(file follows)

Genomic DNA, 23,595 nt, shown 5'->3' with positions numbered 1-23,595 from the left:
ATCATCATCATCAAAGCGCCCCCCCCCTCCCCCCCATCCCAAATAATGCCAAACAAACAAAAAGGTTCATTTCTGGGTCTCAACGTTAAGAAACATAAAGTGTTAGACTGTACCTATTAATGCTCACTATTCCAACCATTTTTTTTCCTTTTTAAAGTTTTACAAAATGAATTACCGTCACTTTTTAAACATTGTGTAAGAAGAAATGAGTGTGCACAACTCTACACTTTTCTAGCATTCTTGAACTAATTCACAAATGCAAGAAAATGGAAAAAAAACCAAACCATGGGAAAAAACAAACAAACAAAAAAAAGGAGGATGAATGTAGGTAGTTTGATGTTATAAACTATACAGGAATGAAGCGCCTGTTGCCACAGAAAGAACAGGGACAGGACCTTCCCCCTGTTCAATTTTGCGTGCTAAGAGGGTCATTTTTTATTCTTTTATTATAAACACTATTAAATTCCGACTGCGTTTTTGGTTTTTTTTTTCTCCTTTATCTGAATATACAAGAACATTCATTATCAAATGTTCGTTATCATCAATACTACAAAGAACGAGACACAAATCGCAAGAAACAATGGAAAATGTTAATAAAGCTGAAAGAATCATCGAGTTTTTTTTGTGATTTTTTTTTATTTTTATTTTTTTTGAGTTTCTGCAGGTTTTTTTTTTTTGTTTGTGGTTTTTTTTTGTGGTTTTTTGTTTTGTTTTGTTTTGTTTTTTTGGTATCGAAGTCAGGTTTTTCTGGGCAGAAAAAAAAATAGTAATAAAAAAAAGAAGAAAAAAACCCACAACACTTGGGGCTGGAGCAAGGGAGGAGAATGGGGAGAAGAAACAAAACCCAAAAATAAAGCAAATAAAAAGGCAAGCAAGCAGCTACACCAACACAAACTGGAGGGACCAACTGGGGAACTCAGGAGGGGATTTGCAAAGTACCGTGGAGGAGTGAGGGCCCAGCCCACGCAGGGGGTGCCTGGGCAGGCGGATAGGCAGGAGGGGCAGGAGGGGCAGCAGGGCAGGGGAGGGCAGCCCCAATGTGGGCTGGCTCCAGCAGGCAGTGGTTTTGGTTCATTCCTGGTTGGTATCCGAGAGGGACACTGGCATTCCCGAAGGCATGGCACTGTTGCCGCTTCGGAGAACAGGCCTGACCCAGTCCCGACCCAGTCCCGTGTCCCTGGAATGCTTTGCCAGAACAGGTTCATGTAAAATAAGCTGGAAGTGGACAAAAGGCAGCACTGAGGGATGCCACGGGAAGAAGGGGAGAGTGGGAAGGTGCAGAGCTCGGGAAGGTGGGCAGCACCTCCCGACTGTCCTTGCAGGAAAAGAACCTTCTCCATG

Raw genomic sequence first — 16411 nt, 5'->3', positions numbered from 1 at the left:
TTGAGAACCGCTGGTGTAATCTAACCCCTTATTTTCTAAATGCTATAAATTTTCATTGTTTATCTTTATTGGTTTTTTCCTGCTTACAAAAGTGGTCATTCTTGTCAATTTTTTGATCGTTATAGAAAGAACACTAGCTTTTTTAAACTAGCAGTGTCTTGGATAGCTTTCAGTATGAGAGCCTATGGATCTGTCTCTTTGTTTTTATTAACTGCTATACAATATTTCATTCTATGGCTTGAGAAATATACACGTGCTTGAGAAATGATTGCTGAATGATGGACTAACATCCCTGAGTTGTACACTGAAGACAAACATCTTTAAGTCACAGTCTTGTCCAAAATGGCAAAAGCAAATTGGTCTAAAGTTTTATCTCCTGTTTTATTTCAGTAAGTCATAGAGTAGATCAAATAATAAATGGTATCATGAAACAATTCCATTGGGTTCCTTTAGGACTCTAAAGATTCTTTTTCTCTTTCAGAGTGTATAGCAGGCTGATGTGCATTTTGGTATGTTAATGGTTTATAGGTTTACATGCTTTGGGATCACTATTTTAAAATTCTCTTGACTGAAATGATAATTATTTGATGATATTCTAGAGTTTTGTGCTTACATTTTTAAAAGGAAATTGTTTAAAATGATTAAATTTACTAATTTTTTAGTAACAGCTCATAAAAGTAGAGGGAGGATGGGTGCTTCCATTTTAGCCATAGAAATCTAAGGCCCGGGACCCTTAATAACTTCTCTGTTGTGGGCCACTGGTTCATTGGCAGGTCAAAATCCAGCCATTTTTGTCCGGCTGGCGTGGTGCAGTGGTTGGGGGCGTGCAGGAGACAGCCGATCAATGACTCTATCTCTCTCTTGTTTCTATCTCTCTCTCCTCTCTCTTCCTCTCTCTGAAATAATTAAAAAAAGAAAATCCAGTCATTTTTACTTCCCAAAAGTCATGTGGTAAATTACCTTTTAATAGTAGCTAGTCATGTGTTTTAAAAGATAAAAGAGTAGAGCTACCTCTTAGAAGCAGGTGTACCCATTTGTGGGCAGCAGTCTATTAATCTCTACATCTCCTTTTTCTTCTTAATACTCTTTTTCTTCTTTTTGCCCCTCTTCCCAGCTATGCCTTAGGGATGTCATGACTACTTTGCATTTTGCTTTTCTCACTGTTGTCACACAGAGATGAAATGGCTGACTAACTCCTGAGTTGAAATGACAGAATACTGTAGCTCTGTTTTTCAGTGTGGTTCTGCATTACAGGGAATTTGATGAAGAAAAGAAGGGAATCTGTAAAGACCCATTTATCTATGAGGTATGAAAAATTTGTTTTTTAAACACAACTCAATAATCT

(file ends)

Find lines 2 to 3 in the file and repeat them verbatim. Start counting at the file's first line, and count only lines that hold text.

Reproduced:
ATCATCATCATCAAAGCGCCCCCCCCCTCCCCCCCATCCCAAATAATGCCAAACAAACAAAAAGGTTCATTTCTGGGTCTCAACGTTAAGAAACATAAAGTGTTAGACTGTACCTATTAATGCTCACTATTCCAACCATTTTTTTTCCTTTTTAAAGTTTTACAAAATGAATTACCGTCACTTTTTAAACATTGTGTAAGAAGAAATGAGTGTGCACAACTCTACACTTTTCTAGCATTCTTGAACTAATTCACAAATGCAAGAAAATGGAAAAAAAACCAAACCATGGGAAAAAACAAACAAACAAAAAAAAGGAGGATGAATGTAGGTAGTTTGATGTTATAAACTATACAGGAATGAAGCGCCTGTTGCCACAGAAAGAACAGGGACAGGACCTTCCCCCTGTTCAATTTTGCGTGCTAAGAGGGTCATTTTTTATTCTTTTATTATAAACACTATTAAATTCCGACTGCGTTTTTGGTTTTTTTTTTCTCCTTTATCTGAATATACAAGAACATTCATTATCAAATGTTCGTTATCATCAATACTACAAAGAACGAGACACAAATCGCAAGAAACAATGGAAAATGTTAATAAAGCTGAAAGAATCATCGAGTTTTTTTTGTGATTTTTTTTTATTTTTATTTTTTTTGAGTTTCTGCAGGTTTTTTTTTTTTGTTTGTGGTTTTTTTTTGTGGTTTTTTGTTTTGTTTTGTTTTGTTTTTTTGGTATCGAAGTCAGGTTTTTCTGGGCAGAAAAAAAAATAGTAATAAAAAAAAGAAGAAAAAAACCCACAACACTTGGGGCTGGAGCAAGGGAGGAGAATGGGGAGAAGAAACAAAACCCAAAAATAAAGCAAATAAAAAGGCAAGCAAGCAGCTACACCAACACAAACTGGAGGGACCAACTGGGGAACTCAGGAGGGGATTTGCAAAGTACCGTGGAGGAGTGAGGGCCCAGCCCACGCAGGGGGTGCCTGGGCAGGCGGATAGGCAGGAGGGGCAGGAGGGGCAGCAGGGCAGGGGAGGGCAGCCCCAATGTGGGCTGGCTCCAGCAGGCAGTGGTTTTGGTTCATTCCTGGTTGGTATCCGAGAGGGACACTGGCATTCCCGAAGGCATGGCACTGTTGCCGCTTCGGAGAACAGGCCTGACCCAGTCCCGACCCAGTCCCGTGTCCCTGGAATGCTTTGCCAGAACAGGTTCATGTAAAATAAGCTGGAAGTGGACAAAAGGCAGCACTGAGGGATGCCACGGGAAGAAGGGGAGAGTGGGAAGGTGCAGAGCTCGGGAAGGTGGGCAGCACCTCCCGACTGTCCTTGCAGGAAAAGAACCTTCTCCATG

Raw genomic sequence first — 16411 nt, 5'->3', positions numbered from 1 at the left: